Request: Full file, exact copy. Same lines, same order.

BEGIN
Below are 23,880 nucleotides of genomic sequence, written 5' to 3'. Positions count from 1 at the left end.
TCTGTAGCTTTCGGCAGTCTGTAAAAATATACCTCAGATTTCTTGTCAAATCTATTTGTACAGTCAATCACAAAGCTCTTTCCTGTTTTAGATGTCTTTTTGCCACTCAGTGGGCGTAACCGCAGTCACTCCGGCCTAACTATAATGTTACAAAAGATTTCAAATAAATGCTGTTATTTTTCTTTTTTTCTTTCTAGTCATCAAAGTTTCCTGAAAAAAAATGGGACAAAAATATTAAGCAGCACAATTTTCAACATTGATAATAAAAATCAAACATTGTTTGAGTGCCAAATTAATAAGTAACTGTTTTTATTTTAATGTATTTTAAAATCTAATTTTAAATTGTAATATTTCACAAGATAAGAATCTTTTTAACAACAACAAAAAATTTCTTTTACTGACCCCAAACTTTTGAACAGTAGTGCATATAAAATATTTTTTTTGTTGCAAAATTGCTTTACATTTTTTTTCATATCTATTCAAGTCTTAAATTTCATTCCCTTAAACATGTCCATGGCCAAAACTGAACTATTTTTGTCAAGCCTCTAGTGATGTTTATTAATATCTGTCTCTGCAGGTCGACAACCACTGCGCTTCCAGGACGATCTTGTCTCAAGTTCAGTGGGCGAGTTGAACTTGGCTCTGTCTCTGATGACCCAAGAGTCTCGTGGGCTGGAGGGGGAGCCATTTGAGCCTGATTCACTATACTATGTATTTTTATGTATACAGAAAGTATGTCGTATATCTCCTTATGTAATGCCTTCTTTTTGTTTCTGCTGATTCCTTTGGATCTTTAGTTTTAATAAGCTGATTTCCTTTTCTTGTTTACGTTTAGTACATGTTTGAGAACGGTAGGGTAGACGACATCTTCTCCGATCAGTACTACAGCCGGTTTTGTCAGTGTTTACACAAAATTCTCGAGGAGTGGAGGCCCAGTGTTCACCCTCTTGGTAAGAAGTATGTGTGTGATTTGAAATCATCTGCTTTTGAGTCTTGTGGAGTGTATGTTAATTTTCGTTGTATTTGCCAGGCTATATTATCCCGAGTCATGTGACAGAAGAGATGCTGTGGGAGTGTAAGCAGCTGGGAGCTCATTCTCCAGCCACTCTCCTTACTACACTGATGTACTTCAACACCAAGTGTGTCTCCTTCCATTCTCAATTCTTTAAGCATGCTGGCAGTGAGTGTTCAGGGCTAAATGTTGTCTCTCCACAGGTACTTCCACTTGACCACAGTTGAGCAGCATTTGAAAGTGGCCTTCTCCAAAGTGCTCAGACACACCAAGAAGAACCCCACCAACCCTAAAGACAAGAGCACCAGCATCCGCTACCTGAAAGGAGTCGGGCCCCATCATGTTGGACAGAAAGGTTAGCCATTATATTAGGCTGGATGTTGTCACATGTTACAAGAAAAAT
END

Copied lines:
Below are 23,880 nucleotides of genomic sequence, written 5' to 3'. Positions count from 1 at the left end.
TCTGTAGCTTTCGGCAGTCTGTAAAAATATACCTCAGATTTCTTGTCAAATCTATTTGTACAGTCAATCACAAAGCTCTTTCCTGTTTTAGATGTCTTTTTGCCACTCAGTGGGCGTAACCGCAGTCACTCCGGCCTAACTATAATGTTACAAAAGATTTCAAATAAATGCTGTTATTTTTCTTTTTTTCTTTCTAGTCATCAAAGTTTCCTGAAAAAAAATGGGACAAAAATATTAAGCAGCACAATTTTCAACATTGATAATAAAAATCAAACATTGTTTGAGTGCCAAATTAATAAGTAACTGTTTTTATTTTAATGTATTTTAAAATCTAATTTTAAATTGTAATATTTCACAAGATAAGAATCTTTTTAACAACAACAAAAAATTTCTTTTACTGACCCCAAACTTTTGAACAGTAGTGCATATAAAATATTTTTTTTGTTGCAAAATTGCTTTACATTTTTTTTCATATCTATTCAAGTCTTAAATTTCATTCCCTTAAACATGTCCATGGCCAAAACTGAACTATTTTTGTCAAGCCTCTAGTGATGTTTATTAATATCTGTCTCTGCAGGTCGACAACCACTGCGCTTCCAGGACGATCTTGTCTCAAGTTCAGTGGGCGAGTTGAACTTGGCTCTGTCTCTGATGACCCAAGAGTCTCGTGGGCTGGAGGGGGAGCCATTTGAGCCTGATTCACTATACTATGTATTTTTATGTATACAGAAAGTATGTCGTATATCTCCTTATGTAATGCCTTCTTTTTGTTTCTGCTGATTCCTTTGGATCTTTAGTTTTAATAAGCTGATTTCCTTTTCTTGTTTACGTTTAGTACATGTTTGAGAACGGTAGGGTAGACGACATCTTCTCCGATCAGTACTACAGCCGGTTTTGTCAGTGTTTACACAAAATTCTCGAGGAGTGGAGGCCCAGTGTTCACCCTCTTGGTAAGAAGTATGTGTGTGATTTGAAATCATCTGCTTTTGAGTCTTGTGGAGTGTATGTTAATTTTCGTTGTATTTGCCAGGCTATATTATCCCGAGTCATGTGACAGAAGAGATGCTGTGGGAGTGTAAGCAGCTGGGAGCTCATTCTCCAGCCACTCTCCTTACTACACTGATGTACTTCAACACCAAGTGTGTCTCCTTCCATTCTCAATTCTTTAAGCATGCTGGCAGTGAGTGTTCAGGGCTAAATGTTGTCTCTCCACAGGTACTTCCACTTGACCACAGTTGAGCAGCATTTGAAAGTGGCCTTCTCCAAAGTGCTCAGACACACCAAGAAGAACCCCACCAACCCTAAAGACAAGAGCACCAGCATCCGCTACCTGAAAGGAGTCGGGCCCCATCATGTTGGACAGAAAGGTTAGCCATTATATTAGGCTGGATGTTGTCACATGTTACAAGAAAAAT